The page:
When it comes to faith, Niles Goldstein seems to have it in spades -- at least the faith in his own survival. After all, when the 36-year-old rabbi went on a quest to find God, he didn't play musical synagogues or do a Beatles-style sit-in with the Maharishi. Instead, he set out on a variety of dangerous pilgrimages, ranging from trekking along the unpredictable Silk Road of Central Asia to cruising with federal Drug Enforcement Administration agents through the South Bronx.
Being chased by a ravenous grizzly bear out in the wilderness may seem like an odd approach to exploring the tug-of-war between uncertainty and faith, but Goldstein came away with a deeper understanding of this universal struggle, which he shared with fellow spirituality-seekers at The New Shul, his three-year-old multidenominational congregation in New York's Greenwich Village.
Then came Sept. 11, and with the nation's faith tested to a previously unimaginable degree, Goldstein high-tailed it to Ground Zero.
"A priest colleague used the phrase 'ministry of presence,' and I think that applies to how I was trying to help," he explains. "Just coming together and being there made people believe in the flip side of despair."
Now, from April 19-21, Goldstein will be in Los Angeles for the Faith and Leadership Conference. He will discuss the impact of the attacks on faith -- his own and others' -- as well as the relationship between faith and leadership on both a global and day-to-day level.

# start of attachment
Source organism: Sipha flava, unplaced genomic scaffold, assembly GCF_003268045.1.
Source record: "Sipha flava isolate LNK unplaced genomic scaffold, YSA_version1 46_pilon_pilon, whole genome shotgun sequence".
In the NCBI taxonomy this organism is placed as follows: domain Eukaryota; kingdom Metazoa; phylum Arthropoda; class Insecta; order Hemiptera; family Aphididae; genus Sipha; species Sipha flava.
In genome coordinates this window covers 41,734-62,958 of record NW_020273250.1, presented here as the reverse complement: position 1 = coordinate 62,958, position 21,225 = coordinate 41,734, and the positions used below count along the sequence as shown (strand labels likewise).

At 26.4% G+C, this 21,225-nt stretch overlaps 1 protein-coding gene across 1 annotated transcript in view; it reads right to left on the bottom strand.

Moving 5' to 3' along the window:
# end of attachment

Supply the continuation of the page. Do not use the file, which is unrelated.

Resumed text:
"Human nature hasn't changed," says Goldstein of the post-Sept. 11 zeitgeist, "but we got a glimpse of a world that people like us generally don't see. Now, even the most progressive Jews are finding that faith can offer spiritual nourishment in the form of ritual."
Ritual is not a word normally associated with this unconventional hipster, who is most often found in faded jeans and a T-shirt. A karate blackbelt and well-known author, Goldstein co-founded The New Shul, "a downtown shul with a downtown sensibility," along with two Emmy Award-winning theater professionals. Yet, while some have described The New Shul's sensibility as avant-garde, Goldstein sees it another way. "The independent congregation frees us up to honor our tradition and excavate old rituals that have fallen into disuse and can be made relevant today." Rituals like the 2,000-year-old Jewish rain dance, which the rabbi says has residues in Orthodox liturgy, has been reinterpreted by him with chanting and music.
Then there are the Goldstein-led Jewish Outward Bound trips. "These challenges and bonding experiences can be used to teach Jewish values," Goldstein says.
It is not surprising that the poster boy for being "on the edge" is at the forefront of exploring the link between faith and leadership in everything from community activism to entertainment industry moguldom. "Any business entrepreneur knows that the willingness to take risks is critical," Goldstein says. "Kierkegaard said that faith is a leap. When you operate from a place of faith, you risk falling down and making mistakes. But that's far more satisfying than embracing status quo."
As part of the Faith and Leadership Weekend, Rabbi Niles Goldstein will speak on Friday, April 19, at 7:30 p.m., on "Brushes With the Sacred: An Experimental Approach to Mitzvah" at Temple Emanuel of Beverly Hills, 8844 Burton Way; and at the all-day conference on Sunday, April 21 from 9:30 a.m. to 3:30 p.m. at Stephen S. Wise Temple, 15550 Stephen S. Wise Drive, Los Angeles. For more information, call (323) 761-8674.
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